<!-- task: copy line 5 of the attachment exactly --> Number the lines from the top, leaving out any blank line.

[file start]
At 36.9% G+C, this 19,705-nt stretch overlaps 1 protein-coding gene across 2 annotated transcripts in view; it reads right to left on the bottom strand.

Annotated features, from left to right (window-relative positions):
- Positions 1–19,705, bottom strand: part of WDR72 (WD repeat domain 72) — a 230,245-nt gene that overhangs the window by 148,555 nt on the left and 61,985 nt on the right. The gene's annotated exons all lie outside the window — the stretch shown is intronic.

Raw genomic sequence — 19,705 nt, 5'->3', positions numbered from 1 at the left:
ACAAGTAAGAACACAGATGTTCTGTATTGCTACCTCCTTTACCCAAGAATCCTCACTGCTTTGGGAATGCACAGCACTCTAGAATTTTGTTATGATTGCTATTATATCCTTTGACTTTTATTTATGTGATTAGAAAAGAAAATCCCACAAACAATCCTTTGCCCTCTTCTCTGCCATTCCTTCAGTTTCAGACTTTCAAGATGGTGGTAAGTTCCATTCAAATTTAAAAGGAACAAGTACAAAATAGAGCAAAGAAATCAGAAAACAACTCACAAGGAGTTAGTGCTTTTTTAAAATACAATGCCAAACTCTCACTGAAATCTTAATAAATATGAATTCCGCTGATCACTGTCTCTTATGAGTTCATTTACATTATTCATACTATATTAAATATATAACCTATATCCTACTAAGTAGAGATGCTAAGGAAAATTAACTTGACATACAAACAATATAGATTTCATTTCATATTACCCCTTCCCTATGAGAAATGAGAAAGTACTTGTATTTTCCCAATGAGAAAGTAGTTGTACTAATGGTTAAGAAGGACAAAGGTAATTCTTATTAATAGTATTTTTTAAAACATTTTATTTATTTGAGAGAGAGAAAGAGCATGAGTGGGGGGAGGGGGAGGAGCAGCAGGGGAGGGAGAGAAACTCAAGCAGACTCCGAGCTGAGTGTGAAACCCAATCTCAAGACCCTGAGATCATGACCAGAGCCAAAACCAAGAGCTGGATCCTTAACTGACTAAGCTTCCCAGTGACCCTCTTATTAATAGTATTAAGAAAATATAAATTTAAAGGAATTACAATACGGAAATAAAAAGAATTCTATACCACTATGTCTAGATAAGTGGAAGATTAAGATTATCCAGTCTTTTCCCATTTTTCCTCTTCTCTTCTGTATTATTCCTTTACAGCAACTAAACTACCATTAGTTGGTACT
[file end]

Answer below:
ACAAGTAAGAACACAGATGTTCTGTATTGCTACCTCCTTTACCCAAGAATCCTCACTGCTTTGGGAATGCACAGCACTCTAGAATTTTGTTATGATTGCTATTATATCCTTTGACTTTTATTTATGTGATTAGAAAAGAAAATCCCACAAACAATCCTTTGCCCTCTTCTCTGCCATTCCTTCAGTTTCAGACTTTCAAGATGGTGGTAAGTTCCATTCAAATTTAAAAGGAACAAGTACAAAATAGAGCAAAGAAATCAGAAAACAACTCACAAGGAGTTAGTGCTTTTTTAAAATACAATGCCAAACTCTCACTGAAATCTTAATAAATATGAATTCCGCTGATCACTGTCTCTTATGAGTTCATTTACATTATTCATACTATATTAAATATATAACCTATATCCTACTAAGTAGAGATGCTAAGGAAAATTAACTTGACATACAAACAATATAGATTTCATTTCATATTACCCCTTCCCTATGAGAAATGAGAAAGTACTTGTATTTTCCCAATGAGAAAGTAGTTGTACTAATGGTTAAGAAGGACAAAGGTAATTCTTATTAATAGTATTTTTTAAAACATTTTATTTATTTGAGAGAGAGAAAGAGCATGAGTGGGGGGAGGGGGAGGAGCAGCAGGGGAGGGAGAGAAACTCAAGCAGACTCCGAGCTGAGTGTGAAACCCAATCTCAAGACCCTGAGATCATGACCAGAGCCAAAACCAAGAGCTGGATCCTTAACTGACTAAGCTTCCCAGTGACCCTCTTATTAATAGTATTAAGAAAATATAAATTTAAAGGAATTACAATACGGAAATAAAAAGAATTCTATACCACTATGTCTAGATAAGTGGAAGATTAAGATTATCCAGTCTTTTCCCATTTTTCCTCTTCTCTTCTGTATTATTCCTTTACAGCAACTAAACTACCATTAGTTGGTACT